New Transitional Stem Cells Discovered
New stem cells are easier to manipulate, could help future research on reproductive problems
R. Michael Roberts, a Curators Professor of Animal Science and a professor of biochemistry in the MU Bond Life Sciences Center and College of Agriculture, Food and Natural Resources, discovered a new form of stem cell that was previously unknown. Photo by Kyle Spradley | © 2014 - Curators of the University of Missouri
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Story posted: April 16, 2015
By: Nathan Hurst
COLUMBIA, Mo. – Pre-eclampsia is a disease that affects 5 to 8 percent of pregnancies in America. Complications from this disease can lead to emergency cesarean sections early in pregnancies to save the lives of the infants and mothers. Scientists believe pre-eclampsia is caused by a number of factors, including shallow placentas that are insufficiently associated with maternal blood vessels. Now, researchers from the University of Missouri, in an effort to grow placenta cells to better study the causes of pre-eclampsia, serendipitously discovered a previously unknown form of human embryonic stem cell. R. Michael Roberts, a Curators Professor of Animal Science and a professor of biochemistry, and his colleagues, says these new stem cells can help advance research on pre-eclampsia and a number of other areas of the human reproductive process.
“These new cells, which we are calling bone morphogenetic protein (BMP) -primed stem cells, are much more robust and easily manipulated than standard embryonic stem cells,” Roberts said. “BMP-primed cells represent a transitional stage of development between embryonic stem cells and their ultimate developmental fate, whether that is placenta cells, or skin cells or brain cells. We can use these new stem cells for future research to better understand how embryos are organized and what causes diseases like pre-eclampsia and other prenatal problems.”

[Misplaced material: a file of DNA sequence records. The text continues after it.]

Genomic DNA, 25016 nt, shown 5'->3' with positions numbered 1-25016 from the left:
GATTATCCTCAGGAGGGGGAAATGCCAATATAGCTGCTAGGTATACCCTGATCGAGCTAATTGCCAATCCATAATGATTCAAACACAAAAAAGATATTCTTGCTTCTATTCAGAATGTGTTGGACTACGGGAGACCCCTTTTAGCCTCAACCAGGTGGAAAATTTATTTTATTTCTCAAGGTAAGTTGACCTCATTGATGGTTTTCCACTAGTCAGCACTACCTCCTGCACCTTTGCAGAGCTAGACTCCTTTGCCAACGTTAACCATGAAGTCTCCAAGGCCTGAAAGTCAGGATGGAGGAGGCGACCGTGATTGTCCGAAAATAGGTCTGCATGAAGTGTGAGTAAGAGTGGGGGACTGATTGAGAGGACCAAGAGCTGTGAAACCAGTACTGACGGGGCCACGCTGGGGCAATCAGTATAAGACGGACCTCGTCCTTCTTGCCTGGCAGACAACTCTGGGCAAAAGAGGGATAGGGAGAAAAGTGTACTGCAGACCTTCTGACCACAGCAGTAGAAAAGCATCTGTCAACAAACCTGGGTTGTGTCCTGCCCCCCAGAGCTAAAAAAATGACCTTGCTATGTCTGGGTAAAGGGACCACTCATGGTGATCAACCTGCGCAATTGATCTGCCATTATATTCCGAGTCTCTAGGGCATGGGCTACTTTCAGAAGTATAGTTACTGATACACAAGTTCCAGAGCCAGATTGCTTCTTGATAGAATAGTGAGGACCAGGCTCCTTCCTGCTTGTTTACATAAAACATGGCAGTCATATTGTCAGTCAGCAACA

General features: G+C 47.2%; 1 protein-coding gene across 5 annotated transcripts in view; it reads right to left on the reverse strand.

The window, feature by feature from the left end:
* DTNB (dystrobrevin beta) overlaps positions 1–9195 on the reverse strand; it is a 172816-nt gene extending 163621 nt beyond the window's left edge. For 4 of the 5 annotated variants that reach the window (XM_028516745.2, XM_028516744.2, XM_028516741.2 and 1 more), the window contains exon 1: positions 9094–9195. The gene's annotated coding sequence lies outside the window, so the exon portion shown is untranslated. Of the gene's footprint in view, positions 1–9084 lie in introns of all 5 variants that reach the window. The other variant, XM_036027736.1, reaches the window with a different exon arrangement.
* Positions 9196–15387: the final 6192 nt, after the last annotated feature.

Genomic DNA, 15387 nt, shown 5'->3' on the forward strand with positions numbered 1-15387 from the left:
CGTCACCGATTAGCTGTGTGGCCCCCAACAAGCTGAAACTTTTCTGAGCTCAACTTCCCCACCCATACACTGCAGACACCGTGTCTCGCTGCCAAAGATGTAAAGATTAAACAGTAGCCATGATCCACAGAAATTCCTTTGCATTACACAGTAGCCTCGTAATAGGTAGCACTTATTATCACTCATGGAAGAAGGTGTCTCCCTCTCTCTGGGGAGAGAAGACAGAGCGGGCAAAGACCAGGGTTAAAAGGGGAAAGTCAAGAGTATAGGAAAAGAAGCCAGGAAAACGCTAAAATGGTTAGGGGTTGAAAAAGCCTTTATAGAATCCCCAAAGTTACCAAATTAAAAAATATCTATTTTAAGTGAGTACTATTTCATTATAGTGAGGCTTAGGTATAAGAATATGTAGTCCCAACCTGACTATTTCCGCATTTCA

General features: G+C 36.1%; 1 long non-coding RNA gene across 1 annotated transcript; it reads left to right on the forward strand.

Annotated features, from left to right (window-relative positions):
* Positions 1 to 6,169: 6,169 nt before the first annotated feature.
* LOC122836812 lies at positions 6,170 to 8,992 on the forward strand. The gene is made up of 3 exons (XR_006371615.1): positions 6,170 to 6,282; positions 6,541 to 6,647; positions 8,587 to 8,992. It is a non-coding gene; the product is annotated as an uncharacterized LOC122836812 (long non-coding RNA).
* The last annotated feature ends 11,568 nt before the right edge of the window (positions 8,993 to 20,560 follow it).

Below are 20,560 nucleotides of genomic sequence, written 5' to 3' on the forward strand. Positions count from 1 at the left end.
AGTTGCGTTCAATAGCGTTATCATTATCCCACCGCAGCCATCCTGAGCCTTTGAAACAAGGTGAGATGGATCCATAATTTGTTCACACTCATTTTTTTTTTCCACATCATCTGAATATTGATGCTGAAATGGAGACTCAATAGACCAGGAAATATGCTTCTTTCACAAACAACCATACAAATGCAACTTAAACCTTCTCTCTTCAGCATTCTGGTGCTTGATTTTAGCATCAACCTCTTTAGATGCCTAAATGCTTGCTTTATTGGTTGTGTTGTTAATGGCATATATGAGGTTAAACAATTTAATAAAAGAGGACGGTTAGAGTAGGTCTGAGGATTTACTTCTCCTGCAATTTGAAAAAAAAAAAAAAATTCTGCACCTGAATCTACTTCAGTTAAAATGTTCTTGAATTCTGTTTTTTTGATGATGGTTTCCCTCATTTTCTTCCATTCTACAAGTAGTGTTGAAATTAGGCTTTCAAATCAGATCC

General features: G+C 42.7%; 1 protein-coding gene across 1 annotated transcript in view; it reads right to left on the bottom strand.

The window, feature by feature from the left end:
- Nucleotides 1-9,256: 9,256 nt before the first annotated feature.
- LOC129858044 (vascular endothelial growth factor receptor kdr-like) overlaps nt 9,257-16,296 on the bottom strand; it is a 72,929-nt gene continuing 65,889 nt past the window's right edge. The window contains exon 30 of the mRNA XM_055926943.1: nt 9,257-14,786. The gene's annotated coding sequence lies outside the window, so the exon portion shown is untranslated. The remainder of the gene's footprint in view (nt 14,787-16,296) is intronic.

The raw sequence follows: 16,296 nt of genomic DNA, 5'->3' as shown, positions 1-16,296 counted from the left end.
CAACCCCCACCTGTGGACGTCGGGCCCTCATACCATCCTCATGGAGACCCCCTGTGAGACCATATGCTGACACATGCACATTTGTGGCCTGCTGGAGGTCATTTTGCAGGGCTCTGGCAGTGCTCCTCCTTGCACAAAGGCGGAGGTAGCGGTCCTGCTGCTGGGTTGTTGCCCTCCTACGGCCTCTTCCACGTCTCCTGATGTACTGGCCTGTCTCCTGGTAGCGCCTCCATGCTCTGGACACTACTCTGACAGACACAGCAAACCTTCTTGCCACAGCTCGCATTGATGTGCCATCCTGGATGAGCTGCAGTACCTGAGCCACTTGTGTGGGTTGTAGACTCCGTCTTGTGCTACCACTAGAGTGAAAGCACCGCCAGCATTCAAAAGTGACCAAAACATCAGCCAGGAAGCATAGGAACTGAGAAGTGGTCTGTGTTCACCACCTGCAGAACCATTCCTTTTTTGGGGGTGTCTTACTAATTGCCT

Embryonic stem cells are pluripotent, meaning they can develop into a number of different types of cells such as muscle cells, bone cells, skin cells, etc. For their study, Roberts and his colleagues were attempting to grow placenta cells from embryonic stem cells by adding a substance called BMP-4 for a shorter period of time than had been done previously. They also added two other drugs that temporarily inhibited key biochemical pathways associated with the pluripotent state of the stem cells.
Instead of forming placenta cells, the stem cells grew into what was a previously unobserved state, referred to by the MU scientists as “BMP primed” stem cells. They found these cells to be much easier to work with in a laboratory setting than traditional stem cells because they are easier to grow and are more uniform, meaning that all the cells in the culture are quite similar to each other in the way they express their genetic information.
“Previously, the common thought was that embryonic stem cells transitioned straight from stem cells to their end products,” Roberts said. “These new stem cells made us realize that embryonic stem cells exist in a number of different transitional states, which likely resemble those encountered in the early stages of embryos. This should open the door for future stem cell research that is much more efficient. We now have new stem cells that are easier to manipulate since they are already at the key transitional precipice before changing into placenta cells, skin cells or any other kind of cell that makes up the human body.”
Roberts’ coauthors for this study published in the Proceedings of the National Academy of Sciences (PNAS) include Ying Yang, Andrei Alexenko and Toshihiko Ezashi from the Division of Animal Sciences in the MU Bond Life Sciences Center; Megan Sheridan from the MU Department of Biochemistry in the College of Agriculture Food and Natural Resources and School of Medicine; and Katsuyuki Adachi, Danny Schust and Laura Schulz from the MU Department of Obstetrics, Gynecology, and Women’s Health in the MU School of Medicine.